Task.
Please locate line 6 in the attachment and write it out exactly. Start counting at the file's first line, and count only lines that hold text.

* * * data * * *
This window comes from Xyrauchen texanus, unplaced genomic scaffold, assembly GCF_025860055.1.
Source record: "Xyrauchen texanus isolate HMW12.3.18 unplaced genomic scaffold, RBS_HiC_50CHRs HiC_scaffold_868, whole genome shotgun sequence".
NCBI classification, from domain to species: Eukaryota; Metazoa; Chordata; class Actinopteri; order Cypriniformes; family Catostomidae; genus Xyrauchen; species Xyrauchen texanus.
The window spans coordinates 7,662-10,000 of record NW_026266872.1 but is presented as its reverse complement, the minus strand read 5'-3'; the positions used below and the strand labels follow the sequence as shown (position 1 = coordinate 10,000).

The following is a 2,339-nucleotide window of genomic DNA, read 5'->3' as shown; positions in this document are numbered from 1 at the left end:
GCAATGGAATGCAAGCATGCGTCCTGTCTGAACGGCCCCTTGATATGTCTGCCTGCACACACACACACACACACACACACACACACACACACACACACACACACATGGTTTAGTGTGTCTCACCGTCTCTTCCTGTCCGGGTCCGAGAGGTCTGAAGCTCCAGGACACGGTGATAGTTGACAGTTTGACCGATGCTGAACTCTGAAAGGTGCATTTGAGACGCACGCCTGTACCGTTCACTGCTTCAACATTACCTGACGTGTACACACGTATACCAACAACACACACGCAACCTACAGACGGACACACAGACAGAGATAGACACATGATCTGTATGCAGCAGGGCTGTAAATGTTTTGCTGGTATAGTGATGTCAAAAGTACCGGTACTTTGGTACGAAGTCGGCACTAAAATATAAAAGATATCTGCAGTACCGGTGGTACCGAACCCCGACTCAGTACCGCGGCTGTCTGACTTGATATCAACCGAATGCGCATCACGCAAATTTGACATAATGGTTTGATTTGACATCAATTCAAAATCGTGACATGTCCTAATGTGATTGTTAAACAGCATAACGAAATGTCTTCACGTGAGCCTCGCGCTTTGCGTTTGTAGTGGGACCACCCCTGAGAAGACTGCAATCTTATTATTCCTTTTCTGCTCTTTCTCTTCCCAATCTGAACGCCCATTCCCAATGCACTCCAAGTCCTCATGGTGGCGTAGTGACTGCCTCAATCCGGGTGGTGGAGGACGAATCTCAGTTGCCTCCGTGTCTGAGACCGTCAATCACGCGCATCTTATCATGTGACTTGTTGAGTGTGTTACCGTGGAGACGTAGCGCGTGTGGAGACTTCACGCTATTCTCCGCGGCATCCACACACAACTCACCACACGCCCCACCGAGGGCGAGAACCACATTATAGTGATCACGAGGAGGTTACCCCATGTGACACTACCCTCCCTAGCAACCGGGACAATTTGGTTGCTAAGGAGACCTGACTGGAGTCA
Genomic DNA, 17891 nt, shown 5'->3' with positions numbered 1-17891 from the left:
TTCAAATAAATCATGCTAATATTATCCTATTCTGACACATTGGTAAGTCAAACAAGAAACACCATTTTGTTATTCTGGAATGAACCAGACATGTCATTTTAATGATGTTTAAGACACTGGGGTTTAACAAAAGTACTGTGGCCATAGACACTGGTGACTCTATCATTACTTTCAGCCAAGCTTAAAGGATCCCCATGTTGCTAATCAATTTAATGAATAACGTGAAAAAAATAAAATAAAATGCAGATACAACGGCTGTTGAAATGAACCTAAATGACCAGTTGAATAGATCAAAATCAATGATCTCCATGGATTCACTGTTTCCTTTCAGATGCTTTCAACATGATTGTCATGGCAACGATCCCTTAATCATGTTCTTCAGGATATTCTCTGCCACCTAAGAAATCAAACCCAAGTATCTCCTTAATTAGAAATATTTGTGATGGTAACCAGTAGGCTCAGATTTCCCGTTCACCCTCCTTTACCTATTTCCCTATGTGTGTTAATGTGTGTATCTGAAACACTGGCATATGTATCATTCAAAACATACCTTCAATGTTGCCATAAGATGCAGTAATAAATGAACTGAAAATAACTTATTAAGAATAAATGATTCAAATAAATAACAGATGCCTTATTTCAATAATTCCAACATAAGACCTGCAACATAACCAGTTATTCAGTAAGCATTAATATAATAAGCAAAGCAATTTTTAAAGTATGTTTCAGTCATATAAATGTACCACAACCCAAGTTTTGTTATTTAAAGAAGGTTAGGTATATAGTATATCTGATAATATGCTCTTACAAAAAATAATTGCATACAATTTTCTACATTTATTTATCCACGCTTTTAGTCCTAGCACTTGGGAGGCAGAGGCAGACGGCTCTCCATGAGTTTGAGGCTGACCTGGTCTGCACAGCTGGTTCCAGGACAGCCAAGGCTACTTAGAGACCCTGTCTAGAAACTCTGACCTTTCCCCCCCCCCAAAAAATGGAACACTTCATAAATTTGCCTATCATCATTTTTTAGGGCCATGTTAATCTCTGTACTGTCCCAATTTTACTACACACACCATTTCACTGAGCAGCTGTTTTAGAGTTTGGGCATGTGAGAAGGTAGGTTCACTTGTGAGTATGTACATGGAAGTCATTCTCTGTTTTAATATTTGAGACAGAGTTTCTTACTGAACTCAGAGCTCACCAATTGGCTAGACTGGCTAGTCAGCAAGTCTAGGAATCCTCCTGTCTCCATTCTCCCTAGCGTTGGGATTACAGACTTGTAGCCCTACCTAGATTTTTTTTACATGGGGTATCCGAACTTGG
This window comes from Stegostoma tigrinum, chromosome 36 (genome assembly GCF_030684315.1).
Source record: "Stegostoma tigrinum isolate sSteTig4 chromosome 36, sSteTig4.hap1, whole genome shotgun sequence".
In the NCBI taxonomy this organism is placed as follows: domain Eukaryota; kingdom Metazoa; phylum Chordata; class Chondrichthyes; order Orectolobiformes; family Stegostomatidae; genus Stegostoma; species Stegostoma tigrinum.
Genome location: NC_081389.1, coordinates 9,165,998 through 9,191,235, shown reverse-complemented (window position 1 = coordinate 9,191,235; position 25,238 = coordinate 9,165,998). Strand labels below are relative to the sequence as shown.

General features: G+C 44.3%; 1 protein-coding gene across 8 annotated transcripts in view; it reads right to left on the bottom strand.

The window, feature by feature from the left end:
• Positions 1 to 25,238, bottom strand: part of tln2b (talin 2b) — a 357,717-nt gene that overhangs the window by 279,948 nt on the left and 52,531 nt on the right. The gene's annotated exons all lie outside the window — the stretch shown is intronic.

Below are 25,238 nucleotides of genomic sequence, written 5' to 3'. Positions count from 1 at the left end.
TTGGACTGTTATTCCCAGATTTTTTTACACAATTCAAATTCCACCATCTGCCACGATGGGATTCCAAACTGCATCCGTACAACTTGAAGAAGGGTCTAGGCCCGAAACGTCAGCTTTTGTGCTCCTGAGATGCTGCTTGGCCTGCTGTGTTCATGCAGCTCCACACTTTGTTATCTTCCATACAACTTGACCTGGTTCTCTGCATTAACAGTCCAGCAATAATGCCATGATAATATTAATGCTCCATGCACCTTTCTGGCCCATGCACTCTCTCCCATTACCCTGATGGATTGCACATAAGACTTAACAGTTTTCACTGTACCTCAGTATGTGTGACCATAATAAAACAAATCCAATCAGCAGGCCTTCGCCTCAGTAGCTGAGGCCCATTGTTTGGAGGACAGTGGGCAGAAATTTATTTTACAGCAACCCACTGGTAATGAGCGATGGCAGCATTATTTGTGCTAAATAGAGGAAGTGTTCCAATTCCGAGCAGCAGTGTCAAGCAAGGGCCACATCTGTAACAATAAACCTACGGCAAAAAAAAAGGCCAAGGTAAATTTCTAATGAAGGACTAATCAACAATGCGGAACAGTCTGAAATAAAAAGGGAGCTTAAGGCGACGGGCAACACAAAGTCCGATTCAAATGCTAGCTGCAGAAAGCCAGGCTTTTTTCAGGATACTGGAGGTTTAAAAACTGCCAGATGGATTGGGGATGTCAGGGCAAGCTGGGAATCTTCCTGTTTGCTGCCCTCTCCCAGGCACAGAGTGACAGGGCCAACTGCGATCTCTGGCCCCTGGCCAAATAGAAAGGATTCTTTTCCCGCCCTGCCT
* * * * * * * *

GCAATGGAATGCAAGCATGCGTCCTGTCTGAACGGCCCCTTGATATGTCTGCCTGCACACACACACACACACACACACACACACACACACACACACACACACACATGGTTTAGTGTGTCTCACCGTCTCTTCCTGTCCGGGTCCGAGAGGTCTGAAGCTCCAGGACACGGTGATAGTTGACAGTTTGACCGATGCTGAACTCTGAAAGGTGCATTTGAGACGCACGCCTGTACCGTTCACTGCTTCAACATTACCTGACGTGTACACACGTATACCAACAACACACACGCAACCTACAGACGGACACACAGACAGAGATAGACACATGATCTGTATGCAGCAGGGCTGTAAATGTTTTGCTGGTATAGTGATGTCAAAAGTACCGGTACTTTGGTACGAAGTCGGCACTAAAATATAAAAGATATCTGCAGTACCGGTGGTACCGAACCCCGACTCAGTACCGCGGCTGTCTGACTTGATATCAACCGAATGCGCATCACGCAAATTTGACATAATGGTTTGATTTGACATCAATTCAAAATCGTGACATGTCCTAATGTGATTGTTAAACAGCATAACGAAATGTCTTCACGTGAGCCTCGCGCTTTGCGTTTGTAGTGGGACCACCCCTGAGAAGACTGCAATCTTATTATTCCTTTTCTGCTCTTTCTCTTCCCAATCTGAACGCCCATTCCCAATGCACTCCAAGTCCTCATGGTGGCGTAGTGACTGCCTCAATCCGGGTGGTGGAGGACGAATCTCAGTTGCCTCCGTGTCTGAGACCGTCAATCACGCGCATCTTATCATGTGACTTGTTGAGTGTGTTACCGTGGAGACGTAGCGCGTGTGGAGACTTCACGCTATTCTCCGCGGCATCCACACACAACTCACCACACGCCCCACCGAGGGCGAGAACCACATTATAGTGATCACGAGGAGGTTACCCCATGTGACACTACCCTCCCTAGCAACCGGGACAATTTGGTTGCTAAGGAGACCTGACTGGAGTCA